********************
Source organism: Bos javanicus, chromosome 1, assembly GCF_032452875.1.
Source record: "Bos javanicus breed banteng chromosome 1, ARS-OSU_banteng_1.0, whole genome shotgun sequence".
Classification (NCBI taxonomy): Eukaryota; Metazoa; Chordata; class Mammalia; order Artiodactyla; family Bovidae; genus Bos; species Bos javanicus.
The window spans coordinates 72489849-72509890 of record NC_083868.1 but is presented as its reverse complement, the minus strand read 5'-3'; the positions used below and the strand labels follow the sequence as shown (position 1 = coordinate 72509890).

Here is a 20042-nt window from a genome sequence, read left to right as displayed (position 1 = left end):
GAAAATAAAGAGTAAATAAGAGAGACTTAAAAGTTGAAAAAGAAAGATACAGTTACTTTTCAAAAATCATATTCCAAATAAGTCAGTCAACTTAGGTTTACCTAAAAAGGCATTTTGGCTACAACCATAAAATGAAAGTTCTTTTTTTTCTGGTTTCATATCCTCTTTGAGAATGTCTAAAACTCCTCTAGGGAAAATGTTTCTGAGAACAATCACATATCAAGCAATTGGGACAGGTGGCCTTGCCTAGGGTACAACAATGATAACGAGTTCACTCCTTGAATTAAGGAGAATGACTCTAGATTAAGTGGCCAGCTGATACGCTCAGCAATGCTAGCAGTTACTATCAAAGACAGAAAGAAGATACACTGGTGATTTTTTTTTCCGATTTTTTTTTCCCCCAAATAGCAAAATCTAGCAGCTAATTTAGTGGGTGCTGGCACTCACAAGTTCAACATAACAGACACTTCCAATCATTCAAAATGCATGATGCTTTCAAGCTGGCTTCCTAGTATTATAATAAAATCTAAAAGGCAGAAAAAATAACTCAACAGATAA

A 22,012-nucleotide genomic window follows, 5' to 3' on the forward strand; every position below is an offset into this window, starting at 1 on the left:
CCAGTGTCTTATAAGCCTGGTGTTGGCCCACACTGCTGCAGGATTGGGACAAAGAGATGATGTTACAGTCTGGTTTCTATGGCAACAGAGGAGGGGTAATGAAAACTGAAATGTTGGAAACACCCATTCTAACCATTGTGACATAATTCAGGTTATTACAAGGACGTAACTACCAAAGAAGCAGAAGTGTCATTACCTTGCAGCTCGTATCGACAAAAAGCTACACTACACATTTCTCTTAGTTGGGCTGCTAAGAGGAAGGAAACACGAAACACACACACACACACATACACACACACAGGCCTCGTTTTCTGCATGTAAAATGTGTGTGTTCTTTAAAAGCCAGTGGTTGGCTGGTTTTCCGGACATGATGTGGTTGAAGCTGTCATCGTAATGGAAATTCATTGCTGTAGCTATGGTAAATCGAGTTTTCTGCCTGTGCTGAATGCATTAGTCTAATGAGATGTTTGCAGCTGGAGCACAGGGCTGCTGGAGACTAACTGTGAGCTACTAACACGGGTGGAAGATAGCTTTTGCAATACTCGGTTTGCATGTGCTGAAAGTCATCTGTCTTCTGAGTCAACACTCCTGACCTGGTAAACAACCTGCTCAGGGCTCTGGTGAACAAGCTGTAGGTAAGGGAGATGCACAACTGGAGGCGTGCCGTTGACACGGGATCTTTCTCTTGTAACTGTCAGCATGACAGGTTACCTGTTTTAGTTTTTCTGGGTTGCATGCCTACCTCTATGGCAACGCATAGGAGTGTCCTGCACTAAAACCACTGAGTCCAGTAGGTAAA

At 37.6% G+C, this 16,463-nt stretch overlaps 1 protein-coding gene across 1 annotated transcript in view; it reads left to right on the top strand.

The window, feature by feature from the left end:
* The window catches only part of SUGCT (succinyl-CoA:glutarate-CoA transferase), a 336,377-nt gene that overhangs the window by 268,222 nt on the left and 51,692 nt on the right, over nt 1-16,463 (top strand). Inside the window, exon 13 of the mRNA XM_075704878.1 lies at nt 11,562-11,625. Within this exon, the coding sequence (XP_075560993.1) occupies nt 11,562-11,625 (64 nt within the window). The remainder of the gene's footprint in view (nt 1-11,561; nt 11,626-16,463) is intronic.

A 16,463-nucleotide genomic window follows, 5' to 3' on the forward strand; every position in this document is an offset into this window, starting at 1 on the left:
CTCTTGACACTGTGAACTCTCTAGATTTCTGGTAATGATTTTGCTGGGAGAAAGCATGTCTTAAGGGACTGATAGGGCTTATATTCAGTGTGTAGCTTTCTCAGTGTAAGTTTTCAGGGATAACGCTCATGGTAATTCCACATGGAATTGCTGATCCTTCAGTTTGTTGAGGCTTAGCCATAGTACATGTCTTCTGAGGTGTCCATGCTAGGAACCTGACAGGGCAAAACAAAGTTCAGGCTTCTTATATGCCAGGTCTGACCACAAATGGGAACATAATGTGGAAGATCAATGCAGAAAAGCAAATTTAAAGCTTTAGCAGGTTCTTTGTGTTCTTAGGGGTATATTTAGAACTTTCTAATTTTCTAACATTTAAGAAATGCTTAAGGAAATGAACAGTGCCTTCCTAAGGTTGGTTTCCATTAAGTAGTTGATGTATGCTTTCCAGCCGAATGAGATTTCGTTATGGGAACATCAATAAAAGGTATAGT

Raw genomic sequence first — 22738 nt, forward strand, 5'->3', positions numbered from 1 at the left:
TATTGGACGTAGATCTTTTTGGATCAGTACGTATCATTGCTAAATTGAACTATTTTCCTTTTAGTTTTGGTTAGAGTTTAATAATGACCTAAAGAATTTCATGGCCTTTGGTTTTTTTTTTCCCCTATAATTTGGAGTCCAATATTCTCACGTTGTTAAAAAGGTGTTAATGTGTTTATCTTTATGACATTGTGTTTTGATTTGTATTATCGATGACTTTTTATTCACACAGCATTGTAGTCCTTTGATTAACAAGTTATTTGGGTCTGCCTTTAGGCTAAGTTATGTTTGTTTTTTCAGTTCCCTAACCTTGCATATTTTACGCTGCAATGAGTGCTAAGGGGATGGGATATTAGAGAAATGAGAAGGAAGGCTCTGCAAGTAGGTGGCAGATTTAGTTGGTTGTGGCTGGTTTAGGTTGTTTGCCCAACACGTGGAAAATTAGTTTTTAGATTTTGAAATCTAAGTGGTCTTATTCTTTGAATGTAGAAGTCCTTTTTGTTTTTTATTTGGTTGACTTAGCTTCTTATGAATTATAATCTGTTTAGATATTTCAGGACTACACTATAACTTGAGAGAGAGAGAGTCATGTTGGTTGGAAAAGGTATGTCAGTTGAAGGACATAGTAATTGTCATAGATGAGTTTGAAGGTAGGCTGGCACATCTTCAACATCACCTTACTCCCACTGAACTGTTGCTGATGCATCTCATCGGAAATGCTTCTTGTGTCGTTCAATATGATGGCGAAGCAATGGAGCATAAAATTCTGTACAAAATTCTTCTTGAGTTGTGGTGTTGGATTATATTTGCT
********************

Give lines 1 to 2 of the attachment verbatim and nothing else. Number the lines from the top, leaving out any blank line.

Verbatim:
Source organism: Bos javanicus, chromosome 1, assembly GCF_032452875.1.
Source record: "Bos javanicus breed banteng chromosome 1, ARS-OSU_banteng_1.0, whole genome shotgun sequence".